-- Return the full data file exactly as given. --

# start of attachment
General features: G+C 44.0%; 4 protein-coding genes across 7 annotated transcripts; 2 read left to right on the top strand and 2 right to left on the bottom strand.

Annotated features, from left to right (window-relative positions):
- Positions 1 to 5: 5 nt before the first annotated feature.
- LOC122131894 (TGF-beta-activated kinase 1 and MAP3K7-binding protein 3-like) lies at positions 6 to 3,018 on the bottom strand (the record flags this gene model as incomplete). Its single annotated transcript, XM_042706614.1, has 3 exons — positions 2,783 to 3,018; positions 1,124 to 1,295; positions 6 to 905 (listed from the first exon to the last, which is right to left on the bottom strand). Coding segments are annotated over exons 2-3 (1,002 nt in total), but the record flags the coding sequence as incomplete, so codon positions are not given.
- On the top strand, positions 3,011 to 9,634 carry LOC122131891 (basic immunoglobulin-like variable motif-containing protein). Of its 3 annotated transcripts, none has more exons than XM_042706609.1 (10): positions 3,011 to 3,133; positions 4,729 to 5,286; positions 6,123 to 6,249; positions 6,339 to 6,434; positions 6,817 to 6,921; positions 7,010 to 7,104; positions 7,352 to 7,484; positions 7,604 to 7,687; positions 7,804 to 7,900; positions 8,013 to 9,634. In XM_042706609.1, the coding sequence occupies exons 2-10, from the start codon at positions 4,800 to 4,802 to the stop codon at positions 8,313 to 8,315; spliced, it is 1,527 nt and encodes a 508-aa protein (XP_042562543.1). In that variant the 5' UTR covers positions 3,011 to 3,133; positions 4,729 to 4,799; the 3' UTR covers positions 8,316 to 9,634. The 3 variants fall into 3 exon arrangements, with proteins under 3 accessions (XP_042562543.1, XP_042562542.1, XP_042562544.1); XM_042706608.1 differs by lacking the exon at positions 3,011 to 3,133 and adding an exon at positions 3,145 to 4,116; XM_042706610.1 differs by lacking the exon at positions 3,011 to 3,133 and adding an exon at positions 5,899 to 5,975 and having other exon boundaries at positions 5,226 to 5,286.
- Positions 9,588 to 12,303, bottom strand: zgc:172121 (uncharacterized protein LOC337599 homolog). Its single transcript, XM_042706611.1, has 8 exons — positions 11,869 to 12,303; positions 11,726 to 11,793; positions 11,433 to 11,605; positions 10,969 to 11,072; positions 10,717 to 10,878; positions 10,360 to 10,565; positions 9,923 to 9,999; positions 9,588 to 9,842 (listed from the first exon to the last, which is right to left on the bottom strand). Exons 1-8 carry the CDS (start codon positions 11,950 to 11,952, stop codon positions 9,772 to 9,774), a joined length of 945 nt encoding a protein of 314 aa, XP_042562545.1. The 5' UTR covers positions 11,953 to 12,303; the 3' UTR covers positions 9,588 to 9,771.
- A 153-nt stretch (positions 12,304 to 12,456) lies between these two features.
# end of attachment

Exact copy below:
General features: G+C 44.0%; 4 protein-coding genes across 7 annotated transcripts; 2 read left to right on the top strand and 2 right to left on the bottom strand.

Annotated features, from left to right (window-relative positions):
- Positions 1 to 5: 5 nt before the first annotated feature.
- LOC122131894 (TGF-beta-activated kinase 1 and MAP3K7-binding protein 3-like) lies at positions 6 to 3,018 on the bottom strand (the record flags this gene model as incomplete). Its single annotated transcript, XM_042706614.1, has 3 exons — positions 2,783 to 3,018; positions 1,124 to 1,295; positions 6 to 905 (listed from the first exon to the last, which is right to left on the bottom strand). Coding segments are annotated over exons 2-3 (1,002 nt in total), but the record flags the coding sequence as incomplete, so codon positions are not given.
- On the top strand, positions 3,011 to 9,634 carry LOC122131891 (basic immunoglobulin-like variable motif-containing protein). Of its 3 annotated transcripts, none has more exons than XM_042706609.1 (10): positions 3,011 to 3,133; positions 4,729 to 5,286; positions 6,123 to 6,249; positions 6,339 to 6,434; positions 6,817 to 6,921; positions 7,010 to 7,104; positions 7,352 to 7,484; positions 7,604 to 7,687; positions 7,804 to 7,900; positions 8,013 to 9,634. In XM_042706609.1, the coding sequence occupies exons 2-10, from the start codon at positions 4,800 to 4,802 to the stop codon at positions 8,313 to 8,315; spliced, it is 1,527 nt and encodes a 508-aa protein (XP_042562543.1). In that variant the 5' UTR covers positions 3,011 to 3,133; positions 4,729 to 4,799; the 3' UTR covers positions 8,316 to 9,634. The 3 variants fall into 3 exon arrangements, with proteins under 3 accessions (XP_042562543.1, XP_042562542.1, XP_042562544.1); XM_042706608.1 differs by lacking the exon at positions 3,011 to 3,133 and adding an exon at positions 3,145 to 4,116; XM_042706610.1 differs by lacking the exon at positions 3,011 to 3,133 and adding an exon at positions 5,899 to 5,975 and having other exon boundaries at positions 5,226 to 5,286.
- Positions 9,588 to 12,303, bottom strand: zgc:172121 (uncharacterized protein LOC337599 homolog). Its single transcript, XM_042706611.1, has 8 exons — positions 11,869 to 12,303; positions 11,726 to 11,793; positions 11,433 to 11,605; positions 10,969 to 11,072; positions 10,717 to 10,878; positions 10,360 to 10,565; positions 9,923 to 9,999; positions 9,588 to 9,842 (listed from the first exon to the last, which is right to left on the bottom strand). Exons 1-8 carry the CDS (start codon positions 11,950 to 11,952, stop codon positions 9,772 to 9,774), a joined length of 945 nt encoding a protein of 314 aa, XP_042562545.1. The 5' UTR covers positions 11,953 to 12,303; the 3' UTR covers positions 9,588 to 9,771.
- A 153-nt stretch (positions 12,304 to 12,456) lies between these two features.